Microsoft SharePoint: Three Sleek Social Networking Alternatives

Microsoft SharePoint 2010 promises more enterprise social networking tools, but if you're still questioning the cost and complexity, here's a look at some lean and mean alternatives.

Thu, February 04, 2010


Microsoft's (MSFT) SharePoint suite started out in the early 2000's as a place to store and manage Office documents, but it has quickly evolved into a vast enterprise information portal and content management system. And more and more it's becoming a "social networking platform."

As the social networking influence of Facebook and Twitter (profile pages, news feeds, status updates, 140-character microblogs) spill over into workplace, more enterprises are deploying social media tools to improve efficiency and communication, and vendors both young (startups SocialText and Jive) and old (IBM's (IBM) Lotus Connections) are eager to provide the tools.

[ For complete coverage on Microsoft's new Windows 7 operating system -- including hands-on reviews, video tutorials and advice on enterprise rollouts -- see's Windows 7 Bible. ]

MOSS 2007 (Microsoft Office SharePoint Server 2007) integrated social tools through partnerships with companies like NewsGator for RSS feeds and Atlassian for enterprise wiki software. But the MOSS 2007 social features have been viewed as clunky.

"Blogs and wikis in MOSS 2007 were weak compared to best-of-breed solutions," says Rob Koplowitz, principal analyst at research firm Forrester.

SharePoint 2010, now in beta and set for general availability in June, is upping the ante with more native social networking features that Microsoft promises will be easier to use.

Microsoft is relying on the smooth integration of profile pages, RSS and activity feeds, wikis, blogs, and microblogs as it faces the threat of Enterprise 2.0 SaaS (software as a service) vendors that offer specific social tools to businesses at a fraction of SharePoint's price.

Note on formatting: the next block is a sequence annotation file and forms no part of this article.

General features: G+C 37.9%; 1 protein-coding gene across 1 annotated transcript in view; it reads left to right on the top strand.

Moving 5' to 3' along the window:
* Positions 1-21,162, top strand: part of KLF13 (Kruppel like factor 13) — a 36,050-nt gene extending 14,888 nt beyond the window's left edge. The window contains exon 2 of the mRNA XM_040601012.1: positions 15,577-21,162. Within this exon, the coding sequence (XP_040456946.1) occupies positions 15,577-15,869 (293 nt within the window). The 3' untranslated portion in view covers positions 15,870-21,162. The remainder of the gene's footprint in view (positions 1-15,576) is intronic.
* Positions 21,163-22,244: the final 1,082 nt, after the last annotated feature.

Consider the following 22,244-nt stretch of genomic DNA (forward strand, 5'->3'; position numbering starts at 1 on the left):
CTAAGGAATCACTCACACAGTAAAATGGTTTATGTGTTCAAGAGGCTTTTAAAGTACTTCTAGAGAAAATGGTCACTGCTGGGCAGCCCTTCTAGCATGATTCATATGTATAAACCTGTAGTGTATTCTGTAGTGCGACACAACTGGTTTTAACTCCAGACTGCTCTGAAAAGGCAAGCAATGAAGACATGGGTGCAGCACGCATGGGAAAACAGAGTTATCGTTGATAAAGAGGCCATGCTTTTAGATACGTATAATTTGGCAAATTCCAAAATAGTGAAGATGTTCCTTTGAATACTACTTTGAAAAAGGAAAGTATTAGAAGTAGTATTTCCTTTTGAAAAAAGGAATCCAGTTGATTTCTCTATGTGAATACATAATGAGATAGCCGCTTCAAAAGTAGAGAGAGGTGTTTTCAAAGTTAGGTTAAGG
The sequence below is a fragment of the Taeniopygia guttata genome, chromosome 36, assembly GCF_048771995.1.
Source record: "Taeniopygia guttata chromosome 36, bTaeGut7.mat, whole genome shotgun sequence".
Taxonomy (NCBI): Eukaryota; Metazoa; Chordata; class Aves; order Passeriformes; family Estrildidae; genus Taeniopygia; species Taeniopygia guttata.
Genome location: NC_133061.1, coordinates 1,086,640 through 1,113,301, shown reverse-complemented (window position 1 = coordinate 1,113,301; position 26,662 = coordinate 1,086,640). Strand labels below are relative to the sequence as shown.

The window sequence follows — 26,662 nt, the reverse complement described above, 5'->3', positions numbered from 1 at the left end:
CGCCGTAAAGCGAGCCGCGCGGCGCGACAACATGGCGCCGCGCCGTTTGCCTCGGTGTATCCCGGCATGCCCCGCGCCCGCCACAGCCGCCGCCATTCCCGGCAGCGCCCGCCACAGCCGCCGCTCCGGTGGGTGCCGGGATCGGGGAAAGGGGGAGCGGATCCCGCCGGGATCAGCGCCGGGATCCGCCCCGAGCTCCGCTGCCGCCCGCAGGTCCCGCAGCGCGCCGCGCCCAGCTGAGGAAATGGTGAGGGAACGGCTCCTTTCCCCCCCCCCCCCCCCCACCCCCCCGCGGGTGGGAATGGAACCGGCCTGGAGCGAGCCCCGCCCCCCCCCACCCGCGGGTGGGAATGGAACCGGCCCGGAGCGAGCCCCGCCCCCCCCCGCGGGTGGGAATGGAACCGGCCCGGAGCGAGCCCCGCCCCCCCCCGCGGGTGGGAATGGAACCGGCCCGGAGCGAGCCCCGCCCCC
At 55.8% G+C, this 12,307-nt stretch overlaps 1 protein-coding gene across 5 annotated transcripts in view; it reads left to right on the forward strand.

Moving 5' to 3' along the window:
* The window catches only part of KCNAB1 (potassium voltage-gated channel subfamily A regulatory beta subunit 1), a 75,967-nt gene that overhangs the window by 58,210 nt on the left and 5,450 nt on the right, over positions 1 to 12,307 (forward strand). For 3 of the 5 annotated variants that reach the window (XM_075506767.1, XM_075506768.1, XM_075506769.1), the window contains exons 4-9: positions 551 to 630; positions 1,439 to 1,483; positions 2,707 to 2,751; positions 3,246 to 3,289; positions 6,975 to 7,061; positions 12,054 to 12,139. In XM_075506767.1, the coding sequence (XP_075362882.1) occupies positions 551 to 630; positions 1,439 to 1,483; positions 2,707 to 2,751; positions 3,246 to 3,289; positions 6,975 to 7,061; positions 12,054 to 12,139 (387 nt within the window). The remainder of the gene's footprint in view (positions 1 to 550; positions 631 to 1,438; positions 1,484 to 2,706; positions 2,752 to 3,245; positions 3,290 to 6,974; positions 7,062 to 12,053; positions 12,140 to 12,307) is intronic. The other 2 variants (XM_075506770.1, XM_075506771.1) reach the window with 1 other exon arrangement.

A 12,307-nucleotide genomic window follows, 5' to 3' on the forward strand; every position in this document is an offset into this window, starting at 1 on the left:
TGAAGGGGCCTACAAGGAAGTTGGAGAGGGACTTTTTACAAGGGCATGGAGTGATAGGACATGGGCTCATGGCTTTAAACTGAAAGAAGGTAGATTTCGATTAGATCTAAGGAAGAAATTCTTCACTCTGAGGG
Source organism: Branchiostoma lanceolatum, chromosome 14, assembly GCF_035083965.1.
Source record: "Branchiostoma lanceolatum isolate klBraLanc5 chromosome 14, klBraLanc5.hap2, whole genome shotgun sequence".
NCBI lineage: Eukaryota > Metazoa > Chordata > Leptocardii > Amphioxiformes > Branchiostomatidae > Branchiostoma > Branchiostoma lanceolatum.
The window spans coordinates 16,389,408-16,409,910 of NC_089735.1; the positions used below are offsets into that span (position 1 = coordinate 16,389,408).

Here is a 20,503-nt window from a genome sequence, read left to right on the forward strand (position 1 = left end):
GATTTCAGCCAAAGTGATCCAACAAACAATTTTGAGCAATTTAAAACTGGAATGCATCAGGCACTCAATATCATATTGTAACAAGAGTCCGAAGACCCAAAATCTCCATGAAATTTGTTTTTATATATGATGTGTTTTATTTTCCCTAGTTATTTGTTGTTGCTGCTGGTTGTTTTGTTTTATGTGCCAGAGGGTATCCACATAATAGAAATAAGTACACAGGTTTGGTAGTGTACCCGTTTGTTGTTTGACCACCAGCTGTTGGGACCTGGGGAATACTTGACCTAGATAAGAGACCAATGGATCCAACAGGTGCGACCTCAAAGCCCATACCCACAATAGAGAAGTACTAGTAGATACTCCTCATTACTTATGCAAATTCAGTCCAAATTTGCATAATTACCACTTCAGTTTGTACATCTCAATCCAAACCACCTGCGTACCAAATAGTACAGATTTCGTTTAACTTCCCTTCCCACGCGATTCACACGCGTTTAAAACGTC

"SharePoint 2010's biggest strength, its breadth of capabilities, is also its greatest weakness," says Koplowitz. "For companies not currently invested in SharePoint that are looking to only fulfill a basic need, like deploying a set of publicly facing blogs, the full SharePoint platform will look like a sledgehammer compared to products from companies like Socialtext, Jive, and others."

Such SaaS startups have the advantage of developing new features quicker than big companies like Microsoft and IBM can. But SaaS companies have much to fear now that Microsoft has made social tools a priority in SharePoint 2010, says Koplowitz. SaaS upstarts also have to walk the thin line of both competing with SharePoint and making their software compatible with it.

Yet the fact remains: social tools are just a portion of the SharePoint platform and procuring and managing the entire SharePoint suite is a huge task. It entails license and server costs, the training of staff, providing virus protection and backup, and possibly paying for consultant help. It's worth noting that a stripped down, online version of SharePoint has been available since November 2008 and Microsoft cut prices for it in November 2009. SharePoint 2010 will come as both as an on-premises and hosted online offering.

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